Likely light to moderate shedding
Coat Texture
Likely straight coat
Hairlessness (Xolo type) LINKAGE
Very unlikely to be hairless
Hairlessness (Terrier type)
Very unlikely to be hairless
Oculocutaneous Albinism Type 2 LINKAGE
Likely not albino
Other Body Features

Other Body Features

Muzzle Length
Likely short muzzle
Tail Length
Likely normal-length tail
Hind Dew Claws
Unlikely to have hind dew claws
Back Muscling & Bulk (Large Breed)
Likely normal muscling
Eye Color LINKAGE
Less likely to have blue eyes
Body Size

Body Size

Body Size 1
Smaller
Body Size 2
Larger
Body Size 3
Larger
Body Size 4
Larger
Body Size 5
Larger
Performance

Performance

Altitude Adaptation
Normal altitude tolerance
Appetite LINKAGE
Normal food motivation

Through KOBA’s mitochondrial DNA we can trace his mother’s ancestry back to where dogs and people first became friends. This map helps you visualize the routes that his ancestors took to your home. Their story is described below the map.

Haplogroup

B1

Haplotype

B1c

Map

B1

KOBA’s Haplogroup

B1 is the second most common maternal lineage in breeds of European or American origin. It is the female line of the majority of Golden Retrievers, Basset Hounds, and Shih Tzus, and about half of Beagles, Pekingese and Toy Poodles. This lineage is also somewhat common among village dogs that carry distinct ancestry from these breeds. We know this is a result of B1 dogs being common amongst the European dogs that their conquering owners brought around the world, because nowhere on earth is it a very common lineage in village dogs. It even enables us to trace the path of (human) colonization: Because most Bichons are B1 and Bichons are popular in Spanish culture, B1 is now fairly common among village dogs in Latin America.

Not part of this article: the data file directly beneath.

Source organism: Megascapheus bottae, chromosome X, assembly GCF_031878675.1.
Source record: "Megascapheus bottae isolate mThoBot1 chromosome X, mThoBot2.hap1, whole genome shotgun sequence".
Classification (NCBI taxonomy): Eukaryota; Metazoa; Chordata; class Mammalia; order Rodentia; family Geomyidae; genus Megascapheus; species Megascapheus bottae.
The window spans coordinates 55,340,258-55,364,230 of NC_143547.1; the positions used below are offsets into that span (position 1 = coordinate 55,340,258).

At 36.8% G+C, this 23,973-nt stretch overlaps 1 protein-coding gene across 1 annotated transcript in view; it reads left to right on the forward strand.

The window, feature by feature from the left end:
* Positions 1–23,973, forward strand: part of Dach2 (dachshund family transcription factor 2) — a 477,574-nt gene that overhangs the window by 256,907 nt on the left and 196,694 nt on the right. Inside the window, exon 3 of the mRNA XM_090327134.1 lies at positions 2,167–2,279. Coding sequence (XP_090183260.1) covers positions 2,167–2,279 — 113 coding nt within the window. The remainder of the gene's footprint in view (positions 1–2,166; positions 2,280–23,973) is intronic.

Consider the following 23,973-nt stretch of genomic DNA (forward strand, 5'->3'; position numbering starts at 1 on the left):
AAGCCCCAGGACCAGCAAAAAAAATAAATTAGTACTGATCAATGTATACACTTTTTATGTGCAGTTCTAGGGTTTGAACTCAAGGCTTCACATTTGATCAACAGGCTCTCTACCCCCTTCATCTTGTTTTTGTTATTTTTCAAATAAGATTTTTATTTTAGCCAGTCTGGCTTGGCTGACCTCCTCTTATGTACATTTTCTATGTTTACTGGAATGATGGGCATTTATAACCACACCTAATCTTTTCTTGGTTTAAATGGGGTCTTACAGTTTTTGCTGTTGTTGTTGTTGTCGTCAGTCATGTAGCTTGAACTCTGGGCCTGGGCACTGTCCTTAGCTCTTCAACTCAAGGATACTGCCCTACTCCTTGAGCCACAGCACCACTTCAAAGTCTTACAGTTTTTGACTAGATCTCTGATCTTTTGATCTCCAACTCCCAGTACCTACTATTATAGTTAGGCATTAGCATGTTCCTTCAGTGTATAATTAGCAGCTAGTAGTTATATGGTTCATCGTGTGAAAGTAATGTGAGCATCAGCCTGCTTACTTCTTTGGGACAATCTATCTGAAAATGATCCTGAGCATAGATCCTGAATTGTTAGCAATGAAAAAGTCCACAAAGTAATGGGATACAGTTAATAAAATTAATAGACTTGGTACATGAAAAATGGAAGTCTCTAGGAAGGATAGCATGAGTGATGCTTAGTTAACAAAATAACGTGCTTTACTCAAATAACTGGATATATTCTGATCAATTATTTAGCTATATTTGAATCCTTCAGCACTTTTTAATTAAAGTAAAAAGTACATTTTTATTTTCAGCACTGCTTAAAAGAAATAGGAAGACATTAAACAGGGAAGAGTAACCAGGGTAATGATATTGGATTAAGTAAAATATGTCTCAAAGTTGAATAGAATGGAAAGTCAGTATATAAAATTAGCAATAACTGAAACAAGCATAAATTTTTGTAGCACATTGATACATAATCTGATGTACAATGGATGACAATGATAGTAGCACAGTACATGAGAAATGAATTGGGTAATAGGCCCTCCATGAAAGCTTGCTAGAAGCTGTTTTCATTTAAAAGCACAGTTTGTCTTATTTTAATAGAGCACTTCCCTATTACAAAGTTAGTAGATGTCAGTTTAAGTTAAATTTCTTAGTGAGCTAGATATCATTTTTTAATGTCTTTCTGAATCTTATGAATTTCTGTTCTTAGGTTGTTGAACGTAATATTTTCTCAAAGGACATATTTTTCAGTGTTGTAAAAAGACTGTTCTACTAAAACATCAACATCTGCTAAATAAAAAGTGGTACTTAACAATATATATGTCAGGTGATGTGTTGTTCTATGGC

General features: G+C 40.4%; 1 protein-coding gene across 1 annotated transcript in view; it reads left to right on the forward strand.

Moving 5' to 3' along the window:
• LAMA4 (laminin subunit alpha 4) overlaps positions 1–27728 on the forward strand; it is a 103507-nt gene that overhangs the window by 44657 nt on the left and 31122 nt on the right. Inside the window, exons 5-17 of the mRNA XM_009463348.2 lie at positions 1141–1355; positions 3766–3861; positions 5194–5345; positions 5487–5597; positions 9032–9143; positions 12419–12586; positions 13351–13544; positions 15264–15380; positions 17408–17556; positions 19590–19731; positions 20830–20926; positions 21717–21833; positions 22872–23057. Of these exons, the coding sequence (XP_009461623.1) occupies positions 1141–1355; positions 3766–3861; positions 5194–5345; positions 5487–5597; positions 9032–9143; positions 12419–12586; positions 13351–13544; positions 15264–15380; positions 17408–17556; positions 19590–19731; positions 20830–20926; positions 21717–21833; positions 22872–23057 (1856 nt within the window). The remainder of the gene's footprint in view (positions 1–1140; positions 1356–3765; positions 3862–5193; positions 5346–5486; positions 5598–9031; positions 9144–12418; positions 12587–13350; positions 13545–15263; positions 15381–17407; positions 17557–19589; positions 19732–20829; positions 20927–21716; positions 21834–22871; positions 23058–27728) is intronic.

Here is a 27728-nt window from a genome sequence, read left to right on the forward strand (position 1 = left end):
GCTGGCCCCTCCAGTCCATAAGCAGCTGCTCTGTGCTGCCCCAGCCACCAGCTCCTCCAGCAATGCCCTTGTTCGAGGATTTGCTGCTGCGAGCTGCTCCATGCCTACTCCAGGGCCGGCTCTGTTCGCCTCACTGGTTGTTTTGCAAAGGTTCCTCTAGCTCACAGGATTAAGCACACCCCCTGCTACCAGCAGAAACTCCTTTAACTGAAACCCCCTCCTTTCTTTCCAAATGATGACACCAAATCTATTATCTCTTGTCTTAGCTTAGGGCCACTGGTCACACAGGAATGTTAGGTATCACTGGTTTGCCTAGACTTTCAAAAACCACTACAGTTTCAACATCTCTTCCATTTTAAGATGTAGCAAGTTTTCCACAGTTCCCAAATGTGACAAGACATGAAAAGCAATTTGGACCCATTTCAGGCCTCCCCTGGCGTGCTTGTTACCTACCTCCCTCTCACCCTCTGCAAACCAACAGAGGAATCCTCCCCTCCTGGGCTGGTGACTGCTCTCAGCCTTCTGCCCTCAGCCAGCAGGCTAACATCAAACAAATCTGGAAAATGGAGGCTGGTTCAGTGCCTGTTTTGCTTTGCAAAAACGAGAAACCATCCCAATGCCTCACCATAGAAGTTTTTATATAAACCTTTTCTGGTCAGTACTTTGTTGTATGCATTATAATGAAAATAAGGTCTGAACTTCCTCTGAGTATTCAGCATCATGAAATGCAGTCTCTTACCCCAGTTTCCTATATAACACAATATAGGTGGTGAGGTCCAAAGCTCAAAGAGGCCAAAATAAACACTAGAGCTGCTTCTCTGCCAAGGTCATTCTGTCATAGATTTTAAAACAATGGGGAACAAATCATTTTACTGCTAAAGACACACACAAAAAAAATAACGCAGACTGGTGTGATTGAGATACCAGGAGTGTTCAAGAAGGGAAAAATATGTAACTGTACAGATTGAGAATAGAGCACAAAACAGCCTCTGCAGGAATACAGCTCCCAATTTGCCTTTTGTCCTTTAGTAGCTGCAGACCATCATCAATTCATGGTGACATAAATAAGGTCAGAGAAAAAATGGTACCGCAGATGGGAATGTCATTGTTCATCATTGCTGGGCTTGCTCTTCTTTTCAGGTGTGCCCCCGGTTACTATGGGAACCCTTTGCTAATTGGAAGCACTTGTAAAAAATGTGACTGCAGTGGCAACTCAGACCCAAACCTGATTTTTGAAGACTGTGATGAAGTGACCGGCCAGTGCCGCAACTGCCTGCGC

B1c

KOBA’s Haplotype

Part of the large B1 haplogroup, we have detected this haplotype in Mexico and Lebanon village dogs. Among the 12 breeds that we have spotted this haplotype in, it occurs most frequently in Border Collies, Australian Shepherd Dogs, and West Highland white Terriers.

Some other Embark dogs with this haplotype:

The B1 haplogroup can be found in village dogs like the Peruvian Village Dog, pictured above.

Through KOBA’s Y-chromosome we can trace his father’s ancestry back to where dogs and people first became friends. This map helps you visualize the routes that his ancestors took to your home. Their story is described below the map.

Haplogroup

A2b

Haplotype

Hc.9

Map

A2b

KOBA’s Haplogroup

A2b appears to have split a few times in succession, which means that some of the Central Asian male ancestors of this lineage went their separate ways before their respective Y chromosomes made their rounds. There is not much diversity in this lineage, meaning that it has only begun to take off recently. Two iconic breeds, the Dachshund and Bloodhound, represent this lineage well. Over half of Rottweilers are A2b, as are the majority of Labrador Retrievers and Cavalier King Charles Spaniels. While A2a is restricted mostly to East Asia, this paternal line is also found among European breeds.

Hc.9

KOBA’s Haplotype

Part of the A2b haplogroup, this haplotype is found in village dogs spanning South America, Africa, and the South Pacific. Among the 11 breeds we have spotted it in, the most frequent occurrences are in Dachshund, Bloodhound, American Eskimo Dog, and Jack Russell Terrier.

Some other Embark dogs with this haplotype:

A2b is found in the Daschund breed.